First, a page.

EBAY BUYER BEWARE: Know what you’re buying. Many vendors try to cheat you

Post #94
When you are buying on ebay, if you are looking for a particular stone, be sure you know what that stone is.  Many vendors will try to cheat you, either knowingly or unknowingly (I say it this way because it may be that the vendor really doesn’t know what they are selling and are just going with what they were told by some factory in China — I say *China* because that is where I have seen the most discrepancies coming from).  

I normally avoid Chinese vendors like the plague because I have had precious few positive experiences with them. When I started out on ebay, I thought I was dealing with “buyer beware”, and that I was stuck with what I had stupidly bought.  I have since found that I can appeal to ebay and get my money back.   I also know that I should contact the seller of the false merchandise first, and I do that,  and, normally, after a little back and forth, the vendor of false merchandise will back down.

Still, I want to warn you about huass85.  Any and everything I have ever gotten from them has been something other than what I was bidding for.  The last thing I bought from them, a few weeks ago, was something that I know well and use for specific purposes, and was really looking forward to getting.   I was horrified to discover that the beads I had planned to use for a commissioned piece were NOT what I needed and had bidded on (by name).  The beads are some sort of stone (they do not feel like glass), but they are dyed, and they are translucent, whereas the stone (name) I was bidding on is neither translucent nor transparent. I am currently in negotiations with them for the first time (I didn’t know I could dispute the merchandise I had been sent before)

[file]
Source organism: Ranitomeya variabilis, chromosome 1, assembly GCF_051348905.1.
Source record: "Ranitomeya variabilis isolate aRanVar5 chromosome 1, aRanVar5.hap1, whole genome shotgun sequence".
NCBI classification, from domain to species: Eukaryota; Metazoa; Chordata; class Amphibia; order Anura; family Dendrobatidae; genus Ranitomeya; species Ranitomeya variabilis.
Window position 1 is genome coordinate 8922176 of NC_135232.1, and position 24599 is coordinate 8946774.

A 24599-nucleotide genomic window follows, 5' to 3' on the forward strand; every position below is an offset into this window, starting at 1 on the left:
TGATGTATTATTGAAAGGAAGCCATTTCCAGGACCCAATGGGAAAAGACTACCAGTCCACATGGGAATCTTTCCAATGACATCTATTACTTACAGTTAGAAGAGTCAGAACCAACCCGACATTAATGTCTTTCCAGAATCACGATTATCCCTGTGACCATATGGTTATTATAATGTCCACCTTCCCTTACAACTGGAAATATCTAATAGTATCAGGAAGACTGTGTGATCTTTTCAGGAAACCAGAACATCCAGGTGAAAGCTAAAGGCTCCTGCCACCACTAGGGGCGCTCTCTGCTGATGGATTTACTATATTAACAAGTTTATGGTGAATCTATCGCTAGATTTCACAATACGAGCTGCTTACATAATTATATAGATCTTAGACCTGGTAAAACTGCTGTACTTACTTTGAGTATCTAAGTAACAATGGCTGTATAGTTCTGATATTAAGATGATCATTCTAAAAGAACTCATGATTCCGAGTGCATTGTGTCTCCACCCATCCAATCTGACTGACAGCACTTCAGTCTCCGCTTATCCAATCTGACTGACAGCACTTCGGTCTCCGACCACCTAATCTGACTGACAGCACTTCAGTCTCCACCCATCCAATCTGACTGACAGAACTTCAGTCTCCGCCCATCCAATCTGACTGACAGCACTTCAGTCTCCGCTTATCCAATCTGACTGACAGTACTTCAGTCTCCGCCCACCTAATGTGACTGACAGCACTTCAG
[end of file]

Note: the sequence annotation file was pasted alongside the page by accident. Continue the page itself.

You will encounter false representations in most popular stones. Turquoise is one of the primary ones (magnesite is one of the most common stones that are beautifully dyed and then sold to the unaware as turquoise — I don’t mind this one – I can use magnesite.  Tourmaline is also commonly listed, while other stones are actually being sold.  Another false representation is “assembled” stone, were “assembled” means “man–made” – you see this in fake turquoise, fake amber, and a number of other popular stones.) 

The bottom line is: know what it is that you want. Know the properties and look of the stones  you want to buy.  Do not hesitate to challenge the seller if you believe you have been sold something other than what you wanted.  If the seller will not settle with you, escalate to ebay.

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